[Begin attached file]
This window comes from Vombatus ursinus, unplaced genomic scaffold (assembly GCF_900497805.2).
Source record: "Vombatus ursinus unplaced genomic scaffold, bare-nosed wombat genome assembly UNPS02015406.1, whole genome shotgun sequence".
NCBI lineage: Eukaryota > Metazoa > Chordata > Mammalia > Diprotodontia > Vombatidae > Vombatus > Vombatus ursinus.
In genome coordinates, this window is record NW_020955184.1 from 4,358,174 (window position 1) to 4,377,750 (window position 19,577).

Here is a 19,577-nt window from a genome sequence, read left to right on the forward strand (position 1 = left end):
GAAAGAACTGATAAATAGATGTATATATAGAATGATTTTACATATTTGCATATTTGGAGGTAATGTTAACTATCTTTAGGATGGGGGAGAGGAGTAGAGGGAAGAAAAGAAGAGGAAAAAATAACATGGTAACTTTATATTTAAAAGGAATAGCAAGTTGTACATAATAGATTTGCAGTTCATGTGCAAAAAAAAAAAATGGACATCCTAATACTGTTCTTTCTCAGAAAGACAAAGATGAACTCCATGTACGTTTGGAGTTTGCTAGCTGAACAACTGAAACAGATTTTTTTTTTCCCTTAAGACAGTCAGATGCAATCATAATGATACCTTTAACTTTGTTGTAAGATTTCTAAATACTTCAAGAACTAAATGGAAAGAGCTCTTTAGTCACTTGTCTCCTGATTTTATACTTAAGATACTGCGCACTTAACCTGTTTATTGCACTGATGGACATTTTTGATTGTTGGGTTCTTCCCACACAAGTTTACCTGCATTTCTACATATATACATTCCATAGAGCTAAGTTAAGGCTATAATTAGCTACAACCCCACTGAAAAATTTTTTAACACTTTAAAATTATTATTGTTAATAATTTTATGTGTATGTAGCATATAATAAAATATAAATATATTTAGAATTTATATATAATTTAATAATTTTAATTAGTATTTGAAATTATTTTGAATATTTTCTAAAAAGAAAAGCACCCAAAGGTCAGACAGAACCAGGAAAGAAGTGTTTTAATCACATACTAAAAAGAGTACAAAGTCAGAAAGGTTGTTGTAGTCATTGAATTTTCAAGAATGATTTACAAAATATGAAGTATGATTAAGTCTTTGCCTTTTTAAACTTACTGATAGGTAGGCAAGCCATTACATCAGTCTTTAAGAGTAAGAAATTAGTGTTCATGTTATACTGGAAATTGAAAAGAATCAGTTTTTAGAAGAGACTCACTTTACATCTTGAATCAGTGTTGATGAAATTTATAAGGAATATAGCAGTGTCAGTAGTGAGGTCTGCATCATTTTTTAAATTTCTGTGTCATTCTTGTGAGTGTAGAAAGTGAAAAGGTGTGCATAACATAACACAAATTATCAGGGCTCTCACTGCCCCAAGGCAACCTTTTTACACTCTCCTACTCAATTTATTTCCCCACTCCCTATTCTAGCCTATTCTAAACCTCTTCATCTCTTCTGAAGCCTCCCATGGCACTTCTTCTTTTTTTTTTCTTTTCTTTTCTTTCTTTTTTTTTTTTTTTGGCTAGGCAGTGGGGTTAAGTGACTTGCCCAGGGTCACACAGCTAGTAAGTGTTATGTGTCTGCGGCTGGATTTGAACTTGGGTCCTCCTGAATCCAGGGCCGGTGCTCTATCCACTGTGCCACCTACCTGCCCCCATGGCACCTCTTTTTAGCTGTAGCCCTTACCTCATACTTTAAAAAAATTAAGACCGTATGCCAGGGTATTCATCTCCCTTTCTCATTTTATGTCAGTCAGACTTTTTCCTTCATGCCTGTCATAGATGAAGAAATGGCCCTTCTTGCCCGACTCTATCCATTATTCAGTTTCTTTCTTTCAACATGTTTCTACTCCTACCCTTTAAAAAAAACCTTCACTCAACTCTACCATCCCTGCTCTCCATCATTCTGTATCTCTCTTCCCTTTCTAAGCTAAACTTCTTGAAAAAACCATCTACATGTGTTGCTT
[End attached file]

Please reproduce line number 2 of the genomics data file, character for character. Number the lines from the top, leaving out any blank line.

Source record: "Vombatus ursinus unplaced genomic scaffold, bare-nosed wombat genome assembly UNPS02015406.1, whole genome shotgun sequence".